Mansion Tax – Coming to a Town Near You…

In a blatant bit of electioneering, Eric Pickles and Brandon Lewis have this week announced new guidance to reinforce the protection afforded to Green Belt land.  I say new guidance; what I really mean is that they haven’t said anything new at all, or certainly nothing that hasn’t been self-evident for the best part of a year, being that housing need is not going to win a planning permission this side of the General Election – at least where the Secretary of State is concerned.

I won’t be the only one marvelling at the black humour of the champion of Localism issuing diktats from Whitehall to local authorities on how to write their development plans and determine planning applications.  They can do whatever they like, just as long as it absolutely meets the objectives of the Conservative party manifesto for the foreseeable future.  Presumably, once the Election is out of the way, we can recover a semblance of common sense – albeit how much blood is left on the carpet from upturned local plans and perfectly good residential development proposals refused for political reasons, remains to be seen.

So we can look forward to an ever increasing simmering of house prices in London and the South East in particular, pushing more and more properties to the precipice of the Mansion Tax threshold, as proposed by the other main parties.

It’s not my intention to get into a political debate about Mansion Tax – I’m simply being philosophical.  Successive Governments make weak decisions about addressing housing need.  The demand on the limited stock of accommodation grows exponentially.  The solution?  Penalise the owners of the limited supply of housing.

Labour and Liberals love to espouse the unjustness of the owner of a £50m property paying the same Council tax as the owner of a £500,000 property, but they are in the minority.  The reality is that there are now an awful lot of people in London and the South East that are puzzled to find their main asset worth in excess of £1m, which has hurtled in value over the last five or ten years, and so, if supply doesn’t increase dramatically, could find themselves lumbered with a Mansion Tax (which is a national tax of course – not local) within the lifetime of the next Government.  They can’t control the huge boom in population in London.  They haven’t been offered a national plan to redress the imbalance of London and the South East.  They don’t dictate housing delivery.  The don’t devise inward investment strategies for other parts of the country which might attract jobs, and therefore population dispersal to other regions.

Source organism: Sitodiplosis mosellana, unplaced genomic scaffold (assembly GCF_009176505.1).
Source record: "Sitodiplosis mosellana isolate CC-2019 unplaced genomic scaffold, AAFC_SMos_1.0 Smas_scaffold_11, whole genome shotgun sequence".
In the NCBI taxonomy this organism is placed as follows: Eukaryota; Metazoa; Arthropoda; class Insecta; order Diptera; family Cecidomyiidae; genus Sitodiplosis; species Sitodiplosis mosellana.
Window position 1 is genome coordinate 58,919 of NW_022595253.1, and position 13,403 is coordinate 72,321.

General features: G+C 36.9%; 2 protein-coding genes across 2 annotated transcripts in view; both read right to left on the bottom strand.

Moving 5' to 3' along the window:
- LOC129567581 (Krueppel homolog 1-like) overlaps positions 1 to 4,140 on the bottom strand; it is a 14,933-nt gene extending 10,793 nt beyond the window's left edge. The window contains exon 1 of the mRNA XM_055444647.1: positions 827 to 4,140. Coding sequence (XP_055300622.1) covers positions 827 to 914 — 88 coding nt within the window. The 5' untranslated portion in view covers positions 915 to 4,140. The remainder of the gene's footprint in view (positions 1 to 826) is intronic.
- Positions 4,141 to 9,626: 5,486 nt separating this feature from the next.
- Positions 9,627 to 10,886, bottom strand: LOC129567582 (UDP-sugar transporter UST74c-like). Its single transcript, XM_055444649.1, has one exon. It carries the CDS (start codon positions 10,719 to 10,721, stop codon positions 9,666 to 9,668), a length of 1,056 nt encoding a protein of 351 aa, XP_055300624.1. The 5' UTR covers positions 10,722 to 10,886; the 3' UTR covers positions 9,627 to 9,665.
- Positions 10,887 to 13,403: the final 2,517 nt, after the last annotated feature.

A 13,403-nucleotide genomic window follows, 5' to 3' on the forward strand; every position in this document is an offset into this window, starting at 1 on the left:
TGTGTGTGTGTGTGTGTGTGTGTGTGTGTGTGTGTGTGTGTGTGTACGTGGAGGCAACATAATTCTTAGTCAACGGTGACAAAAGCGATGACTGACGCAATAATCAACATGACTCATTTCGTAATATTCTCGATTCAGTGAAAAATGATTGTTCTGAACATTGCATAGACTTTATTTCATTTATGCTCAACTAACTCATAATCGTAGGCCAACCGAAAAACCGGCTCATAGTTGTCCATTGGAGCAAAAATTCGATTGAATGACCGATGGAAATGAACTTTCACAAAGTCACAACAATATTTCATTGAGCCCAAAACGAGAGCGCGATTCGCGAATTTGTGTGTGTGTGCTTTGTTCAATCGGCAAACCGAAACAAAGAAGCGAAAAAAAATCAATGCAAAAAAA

This whole issue seems a million miles away from the progressive debate that took place during the Scottish referendum, where all sectors of the community – not just Scottish – felt empowered to have their say (and obviously in the case of those eligible, to vote in record numbers).  A Mansion Tax is a sticking plaster over a gaping wound that would penalise, in the main, the fortunate but silent majority who now find themselves owning homes, the value of which they could never have dreamt of in their wildest dreams, could certainly never afford to buy now, and do not have cash piles stashed away to pay an arbitrary tax.  The ‘have-nots’ have rapidly decreasing prospects of getting on the housing ladder, and are being falsely led into resenting the ‘haves’, when their outrage should be focused on the inability of the main parties to work together to de-politicise the housing crisis.

The bleak reality is that no party is proposing any kind of solution.  Its utterly depressing.

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